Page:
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Verbal and non‐verbal behaviour immediately prior to aggression by mentally disordered people: enhancing the assessment of risk

Verbal and non‐verbal behaviour immediately prior to aggression by mentally disordered people:... In this study we seek to enhance the assessment of imminent violence risk by providing empirical data on the types of verbal and non‐verbal behaviour exhibited by 31 psychiatric inpatients immediately prior to assaulting a staff member, and 31 non‐aggressive controls. Verbal abuse, high overall activity level and standing uncomfortably close to the intended victim were the most common behaviours immediately prior to the assault, but most preassault behaviours were also exhibited when patients were not assaulting staff. In the 3 days prior to the assault, aggressive patients differed from non‐aggressors in terms of verbal abuse, abnormal activity level (P<0.05), threatening gestures and threatening stance (P<0.01). Only one patient was aggressive in the absence of any predictive behaviours. We conclude that most patients exhibit easily identifiable signs of imminent aggression, but that many of these signs occur in the absence of aggression. http://www.deepdyve.com/assets/images/DeepDyve-Logo-lg.png Journal of Psychiatric & Mental Health Nursing Wiley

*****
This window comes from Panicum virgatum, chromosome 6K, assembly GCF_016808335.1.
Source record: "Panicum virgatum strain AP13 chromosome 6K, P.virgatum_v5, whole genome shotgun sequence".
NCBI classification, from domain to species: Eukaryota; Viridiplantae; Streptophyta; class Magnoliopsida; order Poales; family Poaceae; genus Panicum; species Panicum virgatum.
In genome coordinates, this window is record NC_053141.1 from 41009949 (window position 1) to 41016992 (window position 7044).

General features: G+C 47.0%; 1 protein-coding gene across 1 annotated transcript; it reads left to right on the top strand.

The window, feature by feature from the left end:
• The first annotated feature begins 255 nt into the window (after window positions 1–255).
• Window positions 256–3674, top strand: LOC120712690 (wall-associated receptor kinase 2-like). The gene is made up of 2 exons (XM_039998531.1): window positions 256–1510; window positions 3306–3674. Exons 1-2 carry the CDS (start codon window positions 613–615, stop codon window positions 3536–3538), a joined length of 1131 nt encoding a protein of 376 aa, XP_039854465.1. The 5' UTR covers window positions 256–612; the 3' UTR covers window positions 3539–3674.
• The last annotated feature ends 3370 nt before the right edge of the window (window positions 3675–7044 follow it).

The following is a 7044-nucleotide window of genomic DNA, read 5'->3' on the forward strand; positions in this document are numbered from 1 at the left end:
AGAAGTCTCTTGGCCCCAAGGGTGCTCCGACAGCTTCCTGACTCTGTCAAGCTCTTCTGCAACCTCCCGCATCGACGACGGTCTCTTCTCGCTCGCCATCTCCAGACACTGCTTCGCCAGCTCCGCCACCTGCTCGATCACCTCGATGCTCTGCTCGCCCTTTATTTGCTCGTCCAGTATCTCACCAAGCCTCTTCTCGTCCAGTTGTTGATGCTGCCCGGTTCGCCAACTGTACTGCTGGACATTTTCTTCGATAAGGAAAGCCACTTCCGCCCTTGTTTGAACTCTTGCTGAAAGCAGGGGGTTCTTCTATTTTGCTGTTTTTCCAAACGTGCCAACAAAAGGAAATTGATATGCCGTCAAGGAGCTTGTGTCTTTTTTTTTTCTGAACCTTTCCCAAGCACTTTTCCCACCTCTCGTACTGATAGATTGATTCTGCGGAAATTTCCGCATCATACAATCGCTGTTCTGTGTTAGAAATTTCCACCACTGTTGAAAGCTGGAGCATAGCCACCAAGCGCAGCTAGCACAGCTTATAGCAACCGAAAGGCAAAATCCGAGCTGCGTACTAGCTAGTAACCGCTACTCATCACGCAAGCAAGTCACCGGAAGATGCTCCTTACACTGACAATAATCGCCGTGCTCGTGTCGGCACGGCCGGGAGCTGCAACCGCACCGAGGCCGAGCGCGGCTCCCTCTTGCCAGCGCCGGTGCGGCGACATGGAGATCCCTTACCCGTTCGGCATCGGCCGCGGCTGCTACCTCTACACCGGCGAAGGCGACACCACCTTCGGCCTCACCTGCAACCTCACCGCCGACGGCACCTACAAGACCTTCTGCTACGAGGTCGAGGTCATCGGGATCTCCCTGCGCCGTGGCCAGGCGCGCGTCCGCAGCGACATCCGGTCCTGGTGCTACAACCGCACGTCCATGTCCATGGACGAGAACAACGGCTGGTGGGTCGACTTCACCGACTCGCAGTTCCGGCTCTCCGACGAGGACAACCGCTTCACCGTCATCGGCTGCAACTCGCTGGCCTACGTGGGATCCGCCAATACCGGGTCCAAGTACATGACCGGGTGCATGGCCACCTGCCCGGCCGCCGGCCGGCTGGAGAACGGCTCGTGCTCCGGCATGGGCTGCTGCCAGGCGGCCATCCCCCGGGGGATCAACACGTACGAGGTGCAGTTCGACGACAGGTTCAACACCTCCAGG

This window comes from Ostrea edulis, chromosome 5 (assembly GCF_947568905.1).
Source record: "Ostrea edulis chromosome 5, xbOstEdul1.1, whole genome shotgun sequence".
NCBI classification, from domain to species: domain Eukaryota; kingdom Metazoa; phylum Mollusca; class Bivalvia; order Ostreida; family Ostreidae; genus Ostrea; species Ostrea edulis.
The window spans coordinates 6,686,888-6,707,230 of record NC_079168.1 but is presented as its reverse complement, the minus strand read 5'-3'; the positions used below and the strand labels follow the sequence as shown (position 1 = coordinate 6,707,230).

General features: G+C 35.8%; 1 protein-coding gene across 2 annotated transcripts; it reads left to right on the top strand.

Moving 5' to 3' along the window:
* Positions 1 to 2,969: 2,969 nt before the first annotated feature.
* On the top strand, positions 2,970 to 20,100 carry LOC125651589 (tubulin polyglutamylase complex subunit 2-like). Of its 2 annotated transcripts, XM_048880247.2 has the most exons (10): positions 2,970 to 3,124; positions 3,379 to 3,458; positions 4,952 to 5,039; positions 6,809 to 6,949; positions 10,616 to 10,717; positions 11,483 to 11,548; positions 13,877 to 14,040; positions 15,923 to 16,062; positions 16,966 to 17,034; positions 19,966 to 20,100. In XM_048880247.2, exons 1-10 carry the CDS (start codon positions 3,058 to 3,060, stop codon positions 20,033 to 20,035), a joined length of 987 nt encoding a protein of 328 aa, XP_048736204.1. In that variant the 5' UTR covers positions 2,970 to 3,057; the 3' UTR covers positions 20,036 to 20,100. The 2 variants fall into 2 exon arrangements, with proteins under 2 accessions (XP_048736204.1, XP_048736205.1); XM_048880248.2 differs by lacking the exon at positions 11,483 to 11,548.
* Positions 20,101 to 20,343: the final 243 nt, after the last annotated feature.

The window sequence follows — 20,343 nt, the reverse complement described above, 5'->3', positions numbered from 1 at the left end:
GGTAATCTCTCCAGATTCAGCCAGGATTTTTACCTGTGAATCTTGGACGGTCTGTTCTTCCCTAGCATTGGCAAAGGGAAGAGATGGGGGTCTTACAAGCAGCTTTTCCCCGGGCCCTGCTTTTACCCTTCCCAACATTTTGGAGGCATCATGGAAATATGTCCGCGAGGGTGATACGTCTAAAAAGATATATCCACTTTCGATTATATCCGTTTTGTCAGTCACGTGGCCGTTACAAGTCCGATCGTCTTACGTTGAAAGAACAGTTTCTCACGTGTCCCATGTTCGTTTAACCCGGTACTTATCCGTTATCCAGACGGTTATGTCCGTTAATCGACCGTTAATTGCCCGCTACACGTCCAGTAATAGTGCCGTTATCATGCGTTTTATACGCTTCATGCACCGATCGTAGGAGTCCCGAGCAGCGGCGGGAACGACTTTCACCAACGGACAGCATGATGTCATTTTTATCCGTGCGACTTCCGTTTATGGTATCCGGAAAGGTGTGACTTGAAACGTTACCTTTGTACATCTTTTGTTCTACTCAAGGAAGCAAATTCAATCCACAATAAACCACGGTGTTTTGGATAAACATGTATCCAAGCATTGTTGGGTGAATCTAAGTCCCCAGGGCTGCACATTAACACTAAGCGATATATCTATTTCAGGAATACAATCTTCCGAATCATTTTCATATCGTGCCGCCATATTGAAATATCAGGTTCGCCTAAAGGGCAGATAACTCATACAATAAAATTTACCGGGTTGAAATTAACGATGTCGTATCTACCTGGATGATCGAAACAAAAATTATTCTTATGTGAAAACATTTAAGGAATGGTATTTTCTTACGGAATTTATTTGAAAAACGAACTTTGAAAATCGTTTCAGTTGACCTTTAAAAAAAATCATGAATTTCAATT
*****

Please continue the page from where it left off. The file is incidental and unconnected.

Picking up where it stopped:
Verbal and non‐verbal behaviour immediately prior to aggression by mentally disordered people: enhancing the assessment of risk

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References (18)

Publisher
Wiley
Copyright
Copyright © 1996 Wiley Subscription Services, Inc., A Wiley Company
ISSN
1351-0126
eISSN
1365-2850
DOI
10.1111/j.1365-2850.1996.tb00191.x
Publisher site
See Article on Publisher Site

Abstract

In this study we seek to enhance the assessment of imminent violence risk by providing empirical data on the types of verbal and non‐verbal behaviour exhibited by 31 psychiatric inpatients immediately prior to assaulting a staff member, and 31 non‐aggressive controls. Verbal abuse, high overall activity level and standing uncomfortably close to the intended victim were the most common behaviours immediately prior to the assault, but most preassault behaviours were also exhibited when patients were not assaulting staff. In the 3 days prior to the assault, aggressive patients differed from non‐aggressors in terms of verbal abuse, abnormal activity level (P<0.05), threatening gestures and threatening stance (P<0.01). Only one patient was aggressive in the absence of any predictive behaviours. We conclude that most patients exhibit easily identifiable signs of imminent aggression, but that many of these signs occur in the absence of aggression.

Journal

Journal of Psychiatric & Mental Health NursingWiley

Published: Feb 1, 1996

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